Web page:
This weekend, several of my guildies (including myself) decided to stop procrastinating and finally get our computers ready for Mists! With a new expansion comes new demands on our computer systems. Since our guild finally reached 8/8 hard-mode in our 25-man raids, we have even more reason to need computers that don’t cap out at 10 frames a second on boss fights.
My current computer is an old Dell machine that is about 3 years old (and was kindof a mediocre build at that point due to a lot of reasons), though I’ve updated the graphics as best I could with how non-customizable the machine is. Now that I’m no longer a “poor starving college student”, I can finally afford something better (though not the top-of-the line machine, either). I’m not a computer hardware expert, so I have to rely on other sources (including friends, guild members, and twitter) for figuring out what to do. In this case, I had to start from scratch, with my absolute maximum computer budget being about $1,000. My current build for my new computer looks like this, though I haven’t purchased it yet, since I’m still tinkering a bit and waiting for a few more people to sign off on the build. So, if any of you have strong objections/feedback, feel free to post in comments.
Below is some help getting to resources for making good choices about your computer purchases that I’ve been able to find along with some general pointers for thinking about computer upgrades. Since I spent all day playing with computers instead of writing actual WOW-related content, I thought I’d share my research with you.
So, what resources are available to you in building a new computer?
- MMO-champion has recommended guides for choosing PC computer parts that come out every few months.
- Kalganized maintains a post on the Wow games, gaming & hardware forum. This is helpful for looking at PC desktops & some help on PC laptops. Kalganized also has some advice for upgrading your current desktop if you don’t need all the parts.
- I also found a post talking about cases on Squidoo. I’m still not quite sure which case I want to use. It seems to be the piece that really comes down to personal preference in terms of aesthetics once you meet the minimum requirements you need for functionality.
- PC Part Picker – A site that you can use to organize your pieces when building your own computer, and it will help you find the best price deals. If starting from scratch on that site seems too overwhelming, you can start with my current build and change out individual parts from there to ones you like better at your own particular price range.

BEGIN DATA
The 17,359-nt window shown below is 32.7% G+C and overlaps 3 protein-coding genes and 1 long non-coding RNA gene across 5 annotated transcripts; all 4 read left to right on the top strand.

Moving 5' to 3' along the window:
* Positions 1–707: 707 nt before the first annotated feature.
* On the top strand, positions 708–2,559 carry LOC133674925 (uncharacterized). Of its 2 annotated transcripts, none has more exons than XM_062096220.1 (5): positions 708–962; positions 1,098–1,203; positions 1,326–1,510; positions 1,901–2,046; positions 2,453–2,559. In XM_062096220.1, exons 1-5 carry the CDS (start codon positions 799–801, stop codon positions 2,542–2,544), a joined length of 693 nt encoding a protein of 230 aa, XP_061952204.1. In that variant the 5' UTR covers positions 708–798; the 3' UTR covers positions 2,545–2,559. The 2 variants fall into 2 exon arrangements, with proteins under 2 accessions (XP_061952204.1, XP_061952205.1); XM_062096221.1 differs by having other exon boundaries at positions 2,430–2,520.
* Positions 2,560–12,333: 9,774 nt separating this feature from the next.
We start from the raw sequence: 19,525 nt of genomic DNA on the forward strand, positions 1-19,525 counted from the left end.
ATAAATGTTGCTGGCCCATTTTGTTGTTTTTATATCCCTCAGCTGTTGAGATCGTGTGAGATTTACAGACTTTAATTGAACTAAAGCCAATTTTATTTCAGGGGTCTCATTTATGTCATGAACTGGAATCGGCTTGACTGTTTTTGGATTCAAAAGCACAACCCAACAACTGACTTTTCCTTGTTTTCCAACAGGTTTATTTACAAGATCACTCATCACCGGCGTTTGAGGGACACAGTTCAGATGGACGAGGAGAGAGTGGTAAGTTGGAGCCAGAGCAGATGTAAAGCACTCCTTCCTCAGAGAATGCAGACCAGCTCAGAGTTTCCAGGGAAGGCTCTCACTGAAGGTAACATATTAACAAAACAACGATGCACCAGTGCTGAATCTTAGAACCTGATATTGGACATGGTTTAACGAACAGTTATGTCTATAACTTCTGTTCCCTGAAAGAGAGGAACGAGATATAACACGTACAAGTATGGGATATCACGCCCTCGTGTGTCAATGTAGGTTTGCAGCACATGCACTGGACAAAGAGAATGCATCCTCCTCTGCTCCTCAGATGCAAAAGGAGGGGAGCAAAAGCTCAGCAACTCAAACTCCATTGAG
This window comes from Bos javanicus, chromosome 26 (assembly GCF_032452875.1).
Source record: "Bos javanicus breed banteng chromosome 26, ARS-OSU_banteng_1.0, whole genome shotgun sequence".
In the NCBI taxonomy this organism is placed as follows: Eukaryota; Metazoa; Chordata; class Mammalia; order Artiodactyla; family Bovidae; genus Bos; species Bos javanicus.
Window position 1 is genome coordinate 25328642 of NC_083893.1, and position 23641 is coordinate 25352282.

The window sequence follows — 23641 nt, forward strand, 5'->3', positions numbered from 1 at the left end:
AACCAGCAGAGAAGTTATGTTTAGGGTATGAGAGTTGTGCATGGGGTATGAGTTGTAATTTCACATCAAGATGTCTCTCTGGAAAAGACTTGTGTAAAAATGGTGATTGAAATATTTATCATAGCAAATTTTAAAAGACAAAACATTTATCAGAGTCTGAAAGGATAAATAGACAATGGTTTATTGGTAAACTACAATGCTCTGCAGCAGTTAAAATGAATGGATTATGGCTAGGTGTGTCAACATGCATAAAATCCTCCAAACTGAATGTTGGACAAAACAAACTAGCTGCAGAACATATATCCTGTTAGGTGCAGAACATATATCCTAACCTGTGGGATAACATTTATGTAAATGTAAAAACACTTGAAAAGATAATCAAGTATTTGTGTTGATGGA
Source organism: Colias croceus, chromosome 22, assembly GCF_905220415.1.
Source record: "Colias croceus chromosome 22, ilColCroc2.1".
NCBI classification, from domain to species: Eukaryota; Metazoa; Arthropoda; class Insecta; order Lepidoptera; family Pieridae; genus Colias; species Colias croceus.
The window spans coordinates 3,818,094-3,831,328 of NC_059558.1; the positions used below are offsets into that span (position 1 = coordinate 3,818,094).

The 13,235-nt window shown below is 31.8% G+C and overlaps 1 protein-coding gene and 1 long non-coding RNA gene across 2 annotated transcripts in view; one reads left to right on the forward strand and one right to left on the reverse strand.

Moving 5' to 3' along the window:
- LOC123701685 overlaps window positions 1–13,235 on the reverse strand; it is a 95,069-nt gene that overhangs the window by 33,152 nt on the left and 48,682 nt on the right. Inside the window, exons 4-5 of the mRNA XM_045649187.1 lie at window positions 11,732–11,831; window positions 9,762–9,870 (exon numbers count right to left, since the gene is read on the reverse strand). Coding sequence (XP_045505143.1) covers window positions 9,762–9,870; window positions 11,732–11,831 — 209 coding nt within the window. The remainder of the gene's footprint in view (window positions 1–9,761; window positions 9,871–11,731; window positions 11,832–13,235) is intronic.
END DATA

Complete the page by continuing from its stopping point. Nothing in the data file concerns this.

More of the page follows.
- If you absolutely can’t build your own machine, one inexpensive way of getting pre-built computers is to search for gaming computers in your price range on newegg or other websites.
Mac Computer advice:
- For mac laptops and desktops, you are better off going with the most expensive versions of the builds that you can afford. In general, I prefer desktops over laptops for gaming purposes. Apple doesn’t give you a lot of graphic card options, but I prefer to have a computer with a separate video card instead of just the stock build in graphics whenever possible.
General computer advice:
- When running WOW on any laptop, keep in mind that you may want a separate cooling pad with fans to keep the temperature down. This goes for both mac & PC laptops. My first laptop that I played WOW on burned through 3 video cards due to running too hot and my lack of using a cooling pad.
- The bulk of guides recommend going for an i5 processor over an i7 due to the value based on price differences vs performance differences.
- I would also recommend at least 8 gigs of ram. While my build linked earlier had more, most of the guides say 8 is fine for playing WOW (so only go up to 16 if you can find the right price deals).
- Your video card matters an awful lot. For video cards around the $200 range, the Radeon 7850 is decent. A better buy for around $300 is the GeForce GTX 660 Ti. Make sure that your power supply can support the card (see Kalganized’s video card post for more info). Ranico, my guild leader, has been pushing the 660 Ti, but it’s not in my current price range. Also keep in mind that if you can’t afford to buy a whole new computer, getting a new video card often gives you the biggest bang for your buck, especially in pre-built machines where you may not have the flexibility to replace some of the other parts.
- In machines where you have the ability to easily replace the CPU, some of the thread comments suggest that could be a better place to upgrade to improve performance.
- When buying SSD cards, make sure that they come with brackets to fit in a desktop machine if you have a 2.5″ card instead of a 3.5″ card (sometimes, they sell them without the desktop brackets and PC part picker wasn’t good at telling me which ones would or wouldn’t work with my setup). My original choice didn’t, and MVP Crepe pointed out the error of my plan.
- Building your own is almost always more cost-effective than buying something pre-built for gaming in particular and you have a lot more control over the quality of parts. Bulding your own also makes it easier to upgrade individual parts over time instead of having to throw out the whole kit and buy a new one in a few years. You can always try having a more tech-savy friend put it together if you aren’t comfortable doing it yourself. For some budgets, pre-built machines may be perfectly fine for WOW.